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Read Operations

Read operations include all operations that return a cursor in response to application request data (i.e. queries,) and also include a number of aggregation operations that do not return a cursor but have similar properties as queries. These commands include aggregate, count, and distinct.

This document describes the syntax and structure of the queries applications use to request data from MongoDB and how different factors affect the efficiency of reads.

Note

All of the examples in this document use the mongo shell interface. All of these operations are available in an idiomatic interface for each language by way of the MongoDB Driver. See your driver documentation for full API documentation.

Queries in MongoDB

In the mongo shell, the find() and findOne() methods perform read operations. The find() method has the following syntax: [1]

db.collection.find( <query>, <projection> )
  • The db.collection object specifies the database and collection to query. All queries in MongoDB address a single collection.

    You can enter db in the mongo shell to return the name of the current database. Use the show collections operation in the mongo shell to list the current collections in the database.

  • Queries in MongoDB are BSON objects that use a set of query operators to describe query parameters.

    The <query> argument of the find() method holds this query document. A read operation without a query document will return all documents in the collection.

  • The <projection> argument describes the result set in the form of a document. Projections specify or limit the fields to return.

    Without a projection, the operation will return all fields of the documents. Specify a projection if your documents are larger, or when your application only needs a subset of available fields.

  • The order of documents returned by a query is not defined and is not necessarily consistent unless you specify a sort (sort()).

For example, the following operation on the inventory collection selects all documents where the type field equals 'food' and the price field has a value less than 9.95. The projection limits the response to the item and qty, and _id field:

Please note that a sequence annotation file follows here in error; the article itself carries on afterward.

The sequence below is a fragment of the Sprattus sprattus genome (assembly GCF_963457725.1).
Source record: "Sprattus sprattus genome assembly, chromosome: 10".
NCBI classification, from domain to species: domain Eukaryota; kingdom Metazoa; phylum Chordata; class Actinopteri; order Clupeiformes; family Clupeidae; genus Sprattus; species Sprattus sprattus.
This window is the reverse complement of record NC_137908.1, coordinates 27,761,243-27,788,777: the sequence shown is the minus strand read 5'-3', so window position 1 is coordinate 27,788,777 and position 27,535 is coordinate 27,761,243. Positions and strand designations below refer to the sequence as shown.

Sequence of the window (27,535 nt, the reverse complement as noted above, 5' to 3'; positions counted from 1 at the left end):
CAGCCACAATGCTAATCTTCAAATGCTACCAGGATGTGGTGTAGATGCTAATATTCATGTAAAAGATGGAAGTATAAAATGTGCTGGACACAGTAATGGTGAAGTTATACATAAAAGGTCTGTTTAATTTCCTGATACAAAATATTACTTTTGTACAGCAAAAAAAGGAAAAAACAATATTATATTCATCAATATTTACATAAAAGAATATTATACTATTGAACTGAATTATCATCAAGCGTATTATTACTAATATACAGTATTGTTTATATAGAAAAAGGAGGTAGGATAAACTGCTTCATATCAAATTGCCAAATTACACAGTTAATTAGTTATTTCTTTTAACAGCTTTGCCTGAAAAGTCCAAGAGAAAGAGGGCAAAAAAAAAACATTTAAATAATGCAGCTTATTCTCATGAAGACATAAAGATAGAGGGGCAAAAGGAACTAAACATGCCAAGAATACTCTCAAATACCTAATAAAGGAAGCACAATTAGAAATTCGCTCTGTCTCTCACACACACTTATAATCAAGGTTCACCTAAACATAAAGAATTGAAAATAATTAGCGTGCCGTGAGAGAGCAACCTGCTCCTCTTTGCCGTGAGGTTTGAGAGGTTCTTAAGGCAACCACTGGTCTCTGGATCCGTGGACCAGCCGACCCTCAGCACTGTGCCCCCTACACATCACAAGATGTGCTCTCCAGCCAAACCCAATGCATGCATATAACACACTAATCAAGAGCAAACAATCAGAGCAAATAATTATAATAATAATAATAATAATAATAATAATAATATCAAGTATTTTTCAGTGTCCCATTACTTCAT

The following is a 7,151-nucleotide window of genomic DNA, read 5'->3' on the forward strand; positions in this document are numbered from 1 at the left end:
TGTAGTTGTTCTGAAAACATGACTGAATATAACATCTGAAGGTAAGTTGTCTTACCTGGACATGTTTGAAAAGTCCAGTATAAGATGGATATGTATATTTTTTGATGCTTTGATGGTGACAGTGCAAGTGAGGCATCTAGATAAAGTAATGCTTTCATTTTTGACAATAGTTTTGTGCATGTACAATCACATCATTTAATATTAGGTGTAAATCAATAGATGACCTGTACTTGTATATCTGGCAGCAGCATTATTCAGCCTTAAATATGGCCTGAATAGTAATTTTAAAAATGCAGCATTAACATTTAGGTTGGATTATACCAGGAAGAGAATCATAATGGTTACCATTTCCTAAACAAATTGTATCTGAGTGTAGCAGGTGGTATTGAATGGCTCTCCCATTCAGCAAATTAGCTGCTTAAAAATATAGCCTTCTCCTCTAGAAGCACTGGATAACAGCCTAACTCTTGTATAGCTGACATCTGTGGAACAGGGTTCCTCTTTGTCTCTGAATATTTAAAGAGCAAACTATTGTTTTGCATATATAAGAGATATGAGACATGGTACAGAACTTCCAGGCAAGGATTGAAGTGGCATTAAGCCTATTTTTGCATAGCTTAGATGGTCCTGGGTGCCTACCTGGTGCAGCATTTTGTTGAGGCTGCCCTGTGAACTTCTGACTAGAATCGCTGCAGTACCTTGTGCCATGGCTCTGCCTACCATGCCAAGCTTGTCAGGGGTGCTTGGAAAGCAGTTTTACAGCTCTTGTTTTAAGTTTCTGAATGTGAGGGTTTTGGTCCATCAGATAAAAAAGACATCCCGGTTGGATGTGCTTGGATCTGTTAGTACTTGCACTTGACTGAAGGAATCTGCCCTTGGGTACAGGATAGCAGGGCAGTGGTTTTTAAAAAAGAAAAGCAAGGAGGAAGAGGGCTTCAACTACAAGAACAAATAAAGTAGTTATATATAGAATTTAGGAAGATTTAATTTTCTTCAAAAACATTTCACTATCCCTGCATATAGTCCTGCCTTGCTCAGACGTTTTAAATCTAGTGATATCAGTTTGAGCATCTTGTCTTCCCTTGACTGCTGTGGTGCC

db.inventory.find( { type: 'food', price: { $lt: 9.95 } },
                   { item: 1, qty: 1 } )

The findOne() method is similar to the find() method except the findOne() method returns a single document from a collection rather than a cursor. The method has the syntax:

db.collection.findOne( <query>, <projection> )

For additional documentation and examples of the main MongoDB read operators, refer to the Read page of the Core MongoDB Operations (CRUD) section.

[1]db.collection.find() is a wrapper for the more formal query structure with the $query operator.

Query Document

This section provides an overview of the query document for MongoDB queries. See the preceding section for more information on queries in MongoDB.

The following examples demonstrate the key properties of the query document in MongoDB queries, using the find() method from the mongo shell, and a collection of documents named inventory:

  • An empty query document ({}) selects all documents in the collection:

    db.inventory.find( {} )
    

    Not specifying a query document to the find() is equivalent to specifying an empty query document. Therefore the following operation is equivalent to the previous operation:

    db.inventory.find()
    
  • A single-clause query selects all documents in a collection where a field has a certain value. These are simple “equality” queries.

    In the following example, the query selects all documents in the collection where the type field has the value snacks:

    db.inventory.find( { type: "snacks" } )
    
  • A single-clause query document can also select all documents in a collection given a condition or set of conditions for one field in the collection’s documents. Use the query operators to specify conditions in a MongoDB query.

    In the following example, the query selects all documents in the collection where the value of the type field is either 'food' or 'snacks':

    db.inventory.find( { type: { $in: [ 'food', 'snacks' ] } } )
    

    Note

    Although you can express this query using the $or operator, choose the $in operator rather than the $or operator when performing equality checks on the same field.

  • A compound query can specify conditions for more than one field in the collection’s documents. Implicitly, a logical AND conjunction connects the clauses of a compound query so that the query selects the documents in the collection that match all the conditions.

    In the following example, the query document specifies an equality match on a single field, followed by a range of values for a second field using a comparison operator:

    db.inventory.find( { type: 'food', price: { $lt: 9.95 } } )
    

    This query selects all documents where the type field has the value 'food' and the value of the price field is less than ($lt) 9.95.